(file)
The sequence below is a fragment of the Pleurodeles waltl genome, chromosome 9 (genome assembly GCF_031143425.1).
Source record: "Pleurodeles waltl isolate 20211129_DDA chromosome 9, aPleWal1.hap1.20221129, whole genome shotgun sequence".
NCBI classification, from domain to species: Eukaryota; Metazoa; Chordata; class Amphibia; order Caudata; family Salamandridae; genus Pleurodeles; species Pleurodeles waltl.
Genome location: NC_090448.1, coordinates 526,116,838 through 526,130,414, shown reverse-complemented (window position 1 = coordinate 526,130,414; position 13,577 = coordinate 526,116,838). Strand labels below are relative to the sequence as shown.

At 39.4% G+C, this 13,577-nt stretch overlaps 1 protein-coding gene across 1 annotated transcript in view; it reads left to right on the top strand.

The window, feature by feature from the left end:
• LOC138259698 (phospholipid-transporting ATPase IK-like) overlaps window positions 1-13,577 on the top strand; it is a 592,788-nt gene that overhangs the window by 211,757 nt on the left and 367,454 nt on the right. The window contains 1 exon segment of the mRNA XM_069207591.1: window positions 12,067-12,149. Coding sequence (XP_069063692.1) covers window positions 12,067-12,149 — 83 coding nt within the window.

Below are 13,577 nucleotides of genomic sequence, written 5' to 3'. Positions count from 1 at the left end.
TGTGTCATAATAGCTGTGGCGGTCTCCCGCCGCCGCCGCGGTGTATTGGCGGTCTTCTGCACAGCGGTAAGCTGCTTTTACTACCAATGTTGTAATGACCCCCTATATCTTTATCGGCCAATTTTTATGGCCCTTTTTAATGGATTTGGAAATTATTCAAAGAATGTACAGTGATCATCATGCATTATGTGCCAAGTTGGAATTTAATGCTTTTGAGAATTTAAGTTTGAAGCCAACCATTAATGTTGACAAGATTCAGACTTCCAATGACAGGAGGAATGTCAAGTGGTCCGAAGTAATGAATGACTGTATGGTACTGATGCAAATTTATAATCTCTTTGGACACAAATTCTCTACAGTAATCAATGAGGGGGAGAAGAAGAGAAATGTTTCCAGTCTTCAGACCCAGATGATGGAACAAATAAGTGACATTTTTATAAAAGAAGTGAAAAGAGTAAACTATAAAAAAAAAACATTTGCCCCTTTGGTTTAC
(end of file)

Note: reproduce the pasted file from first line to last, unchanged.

The sequence below is a fragment of the Pleurodeles waltl genome, chromosome 9 (genome assembly GCF_031143425.1).
Source record: "Pleurodeles waltl isolate 20211129_DDA chromosome 9, aPleWal1.hap1.20221129, whole genome shotgun sequence".
NCBI classification, from domain to species: Eukaryota; Metazoa; Chordata; class Amphibia; order Caudata; family Salamandridae; genus Pleurodeles; species Pleurodeles waltl.
Genome location: NC_090448.1, coordinates 526,116,838 through 526,130,414, shown reverse-complemented (window position 1 = coordinate 526,130,414; position 13,577 = coordinate 526,116,838). Strand labels below are relative to the sequence as shown.

At 39.4% G+C, this 13,577-nt stretch overlaps 1 protein-coding gene across 1 annotated transcript in view; it reads left to right on the top strand.

The window, feature by feature from the left end:
• LOC138259698 (phospholipid-transporting ATPase IK-like) overlaps window positions 1-13,577 on the top strand; it is a 592,788-nt gene that overhangs the window by 211,757 nt on the left and 367,454 nt on the right. The window contains 1 exon segment of the mRNA XM_069207591.1: window positions 12,067-12,149. Coding sequence (XP_069063692.1) covers window positions 12,067-12,149 — 83 coding nt within the window.

Below are 13,577 nucleotides of genomic sequence, written 5' to 3'. Positions count from 1 at the left end.
TGTGTCATAATAGCTGTGGCGGTCTCCCGCCGCCGCCGCGGTGTATTGGCGGTCTTCTGCACAGCGGTAAGCTGCTTTTACTACCAATGTTGTAATGACCCCCTATATCTTTATCGGCCAATTTTTATGGCCCTTTTTAATGGATTTGGAAATTATTCAAAGAATGTACAGTGATCATCATGCATTATGTGCCAAGTTGGAATTTAATGCTTTTGAGAATTTAAGTTTGAAGCCAACCATTAATGTTGACAAGATTCAGACTTCCAATGACAGGAGGAATGTCAAGTGGTCCGAAGTAATGAATGACTGTATGGTACTGATGCAAATTTATAATCTCTTTGGACACAAATTCTCTACAGTAATCAATGAGGGGGAGAAGAAGAGAAATGTTTCCAGTCTTCAGACCCAGATGATGGAACAAATAAGTGACATTTTTATAAAAGAAGTGAAAAGAGTAAACTATAAAAAAAAAACATTTGCCCCTTTGGTTTAC